) His knee was hurting so bad that he couldn't hit the ball without nearly collapsing in agony. Still, he never considered the possibility of quitting. He never considered the possibility of failure. He maintained focus throughout the round. Despite his injury. Despite the crowds of thousands. He maintained focus and pushed through the pain. There is something inspiring about excellence per se. Get inspired to CRUSH the LSAT tomorrow.
« on: August 12, 2008, 08:41:08 PM »
I haven't found this forum helpful at all.
See my post here: http://www.lawschooldiscussion.org/prelaw/index.php/topic,4013094.msg5151766.html#msg5151766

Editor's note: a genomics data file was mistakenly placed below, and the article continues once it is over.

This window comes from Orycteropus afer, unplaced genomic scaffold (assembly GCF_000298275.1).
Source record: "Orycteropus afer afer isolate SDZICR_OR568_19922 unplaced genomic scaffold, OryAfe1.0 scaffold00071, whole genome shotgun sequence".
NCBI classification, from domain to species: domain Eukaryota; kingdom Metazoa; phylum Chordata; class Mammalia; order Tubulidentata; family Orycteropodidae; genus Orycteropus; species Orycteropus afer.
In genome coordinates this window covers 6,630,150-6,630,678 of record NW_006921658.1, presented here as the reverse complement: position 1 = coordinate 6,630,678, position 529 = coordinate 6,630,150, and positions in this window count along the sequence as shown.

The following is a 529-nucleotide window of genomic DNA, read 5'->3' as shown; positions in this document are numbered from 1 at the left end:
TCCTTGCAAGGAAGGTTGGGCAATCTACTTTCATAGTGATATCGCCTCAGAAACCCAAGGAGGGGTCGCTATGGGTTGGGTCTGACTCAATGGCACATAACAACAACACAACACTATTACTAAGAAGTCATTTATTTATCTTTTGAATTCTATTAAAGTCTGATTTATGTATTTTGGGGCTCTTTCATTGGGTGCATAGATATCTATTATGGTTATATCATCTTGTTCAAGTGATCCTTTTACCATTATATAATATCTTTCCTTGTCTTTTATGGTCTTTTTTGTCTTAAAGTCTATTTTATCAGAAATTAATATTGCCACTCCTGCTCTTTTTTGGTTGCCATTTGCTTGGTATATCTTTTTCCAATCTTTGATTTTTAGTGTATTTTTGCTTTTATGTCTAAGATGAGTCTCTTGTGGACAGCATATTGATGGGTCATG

It is all a matter of filtering through the nonsense and ignoring the people who are only here to be negative. If you can do so, you will find a number of sincere people willing to provide legitimate advice.
Also, carefully worded and well-considered questions are more likely to generate carefully worded and well-considered responses.
You'll be ok. Don't get discouraged.
But... If you aren't being facetious, EarlCat is the moderator.
« on: August 12, 2008, 07:37:23 PM »
I have noticed that as I go through PT's, a problem I am having is not understand some of the answer choices in the flaw questions.
What does it mean when the answer choice says "Presupposes what it sets out to prove" or "presupposes what it sets out to establish"
Also, I have learned to identify some key flaws based on the language used in the passage. I.e, if they say "john can only have 3 apples" I should look for something with an alternate possibility in the answer choice.